When giving directions a map is often helpful, along with written instructions.
Flow diagrams use particular symbols which it is important to show your students so they get used to them. Flow diagrams can be used to describe both real-world scenarios and programming concepts as shown below.
How do I teach algorithms?
It is important to ask students to create algorithms using a variety of ways of presenting them. They need to get used to the flow diagram symbols along with the pseudocode and writing them as normal text.
Use everyday examples such as:
Writing a simple recipe
Explaining how to play a simple game or sport
Saying a nursery rhyme
When teaching programming I often include flow diagrams and pseudocode alongside the programming code so pupils can compare and see the logic of the program. You shouldn’t be afraid to include flow diagrams and pseudocode in your programming lessons, they complement it very well. Also, if students are stuck, I often get the student to draw the flow diagram or write the pseudocode to help them work out what they want their program to do.
There are different variants of pseudocode, depending on which exam board you are using so it is important to use the correct version to not disadvantage students in their exams.
Computational thinking is a set of skills which can help pupils, not only in computer science, but help them solve complex problems in other areas too. The 4 different skills we have looked at can be taught by using every day examples that the students are familiar with and then extending that into their coding. It sounds like a daunting subject but when you start teaching it, most teachers find it easier then they thought.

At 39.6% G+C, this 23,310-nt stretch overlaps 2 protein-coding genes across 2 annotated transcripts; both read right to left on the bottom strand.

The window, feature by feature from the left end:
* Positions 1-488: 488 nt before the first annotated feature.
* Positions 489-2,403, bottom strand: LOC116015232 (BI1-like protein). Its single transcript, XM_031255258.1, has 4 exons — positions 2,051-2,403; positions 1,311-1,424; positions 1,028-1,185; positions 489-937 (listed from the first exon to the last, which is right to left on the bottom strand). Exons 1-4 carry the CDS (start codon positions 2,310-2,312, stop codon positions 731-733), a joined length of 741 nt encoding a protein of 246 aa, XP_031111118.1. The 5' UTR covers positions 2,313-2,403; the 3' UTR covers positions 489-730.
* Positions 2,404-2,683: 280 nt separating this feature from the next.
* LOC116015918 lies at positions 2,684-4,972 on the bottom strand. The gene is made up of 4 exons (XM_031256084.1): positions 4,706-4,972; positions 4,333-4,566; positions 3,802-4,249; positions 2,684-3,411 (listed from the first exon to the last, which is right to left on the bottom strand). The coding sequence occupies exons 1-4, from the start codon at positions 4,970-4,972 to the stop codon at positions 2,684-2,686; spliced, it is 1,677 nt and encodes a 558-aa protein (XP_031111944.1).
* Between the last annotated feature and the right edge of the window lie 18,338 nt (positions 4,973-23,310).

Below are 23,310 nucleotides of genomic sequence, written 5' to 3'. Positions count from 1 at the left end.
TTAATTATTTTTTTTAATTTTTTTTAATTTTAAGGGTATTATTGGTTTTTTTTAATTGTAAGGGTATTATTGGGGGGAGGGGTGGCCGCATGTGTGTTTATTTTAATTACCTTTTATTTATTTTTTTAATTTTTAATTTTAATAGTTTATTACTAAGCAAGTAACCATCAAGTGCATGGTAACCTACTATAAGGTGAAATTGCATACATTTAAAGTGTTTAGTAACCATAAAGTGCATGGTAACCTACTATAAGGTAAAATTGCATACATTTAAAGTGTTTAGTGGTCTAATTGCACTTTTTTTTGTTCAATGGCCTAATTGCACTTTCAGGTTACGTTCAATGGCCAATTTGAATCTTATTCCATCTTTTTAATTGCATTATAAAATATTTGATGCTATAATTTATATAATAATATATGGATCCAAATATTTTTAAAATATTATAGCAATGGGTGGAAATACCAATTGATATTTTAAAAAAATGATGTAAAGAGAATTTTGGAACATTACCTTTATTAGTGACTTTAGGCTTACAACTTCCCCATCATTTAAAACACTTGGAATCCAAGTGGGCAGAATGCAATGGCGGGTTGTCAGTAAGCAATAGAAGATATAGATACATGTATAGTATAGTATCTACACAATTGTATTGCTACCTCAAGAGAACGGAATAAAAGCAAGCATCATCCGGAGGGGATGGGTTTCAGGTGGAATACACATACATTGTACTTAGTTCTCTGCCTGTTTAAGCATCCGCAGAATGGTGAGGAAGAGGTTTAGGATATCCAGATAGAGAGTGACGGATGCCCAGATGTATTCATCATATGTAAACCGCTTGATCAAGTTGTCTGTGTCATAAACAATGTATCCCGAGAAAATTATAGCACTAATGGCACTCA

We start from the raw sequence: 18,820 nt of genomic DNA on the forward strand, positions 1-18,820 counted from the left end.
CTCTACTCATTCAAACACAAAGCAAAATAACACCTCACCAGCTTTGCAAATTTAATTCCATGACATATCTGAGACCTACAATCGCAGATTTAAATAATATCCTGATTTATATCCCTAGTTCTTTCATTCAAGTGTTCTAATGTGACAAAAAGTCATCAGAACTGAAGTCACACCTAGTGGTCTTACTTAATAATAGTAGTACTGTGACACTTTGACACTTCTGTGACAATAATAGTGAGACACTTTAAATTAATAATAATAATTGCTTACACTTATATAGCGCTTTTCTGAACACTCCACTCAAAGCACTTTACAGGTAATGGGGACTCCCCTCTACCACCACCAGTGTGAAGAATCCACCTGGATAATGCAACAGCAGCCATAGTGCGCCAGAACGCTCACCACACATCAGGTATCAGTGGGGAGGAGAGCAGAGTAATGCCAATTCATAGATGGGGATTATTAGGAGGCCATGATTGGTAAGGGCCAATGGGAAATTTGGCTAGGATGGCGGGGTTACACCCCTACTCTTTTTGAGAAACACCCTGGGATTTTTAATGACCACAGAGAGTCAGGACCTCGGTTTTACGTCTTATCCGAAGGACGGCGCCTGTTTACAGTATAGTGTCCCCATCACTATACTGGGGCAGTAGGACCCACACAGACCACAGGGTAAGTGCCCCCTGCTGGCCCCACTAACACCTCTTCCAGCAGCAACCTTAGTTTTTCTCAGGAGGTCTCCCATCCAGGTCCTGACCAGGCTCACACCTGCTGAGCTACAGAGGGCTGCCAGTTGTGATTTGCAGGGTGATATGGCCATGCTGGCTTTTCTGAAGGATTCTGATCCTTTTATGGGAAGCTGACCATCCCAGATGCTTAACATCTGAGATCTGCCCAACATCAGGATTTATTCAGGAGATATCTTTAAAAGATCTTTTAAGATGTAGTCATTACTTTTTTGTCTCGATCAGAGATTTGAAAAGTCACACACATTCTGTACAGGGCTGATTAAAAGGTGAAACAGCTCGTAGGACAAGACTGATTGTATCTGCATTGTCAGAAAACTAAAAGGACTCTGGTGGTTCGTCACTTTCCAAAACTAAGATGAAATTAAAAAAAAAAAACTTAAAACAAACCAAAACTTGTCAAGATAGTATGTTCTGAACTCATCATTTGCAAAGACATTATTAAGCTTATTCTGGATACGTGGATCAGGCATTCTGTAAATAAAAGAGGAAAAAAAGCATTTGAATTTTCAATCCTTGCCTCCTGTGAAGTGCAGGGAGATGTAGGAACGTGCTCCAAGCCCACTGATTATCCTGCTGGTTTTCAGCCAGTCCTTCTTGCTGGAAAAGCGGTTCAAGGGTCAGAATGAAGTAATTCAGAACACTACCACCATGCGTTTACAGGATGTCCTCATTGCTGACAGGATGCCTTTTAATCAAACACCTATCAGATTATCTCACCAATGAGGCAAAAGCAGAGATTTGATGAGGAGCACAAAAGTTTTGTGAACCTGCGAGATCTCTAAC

With a little planning you can create really enjoyable and engaging computational thinking lessons your students will love.
“Used today with a year 9 group - they really loved it ..and so did I!!”
“I played this today with years 7 & 8 and it was brilliant! The students all loved it. There was great competition in the class to finish first. Great resource. Thank you!”
“Really impressive, nice way to introduce some computing concepts.”
The bundle contains 12 ready to use computational thinking worksheets you can immediately use with your class, with absolutely no preparation necessary.
You even have a separate copy of each handout that contains the answers, making these a brilliant easy to use addition to your toolkit to help you when writing your computer science lesson plans .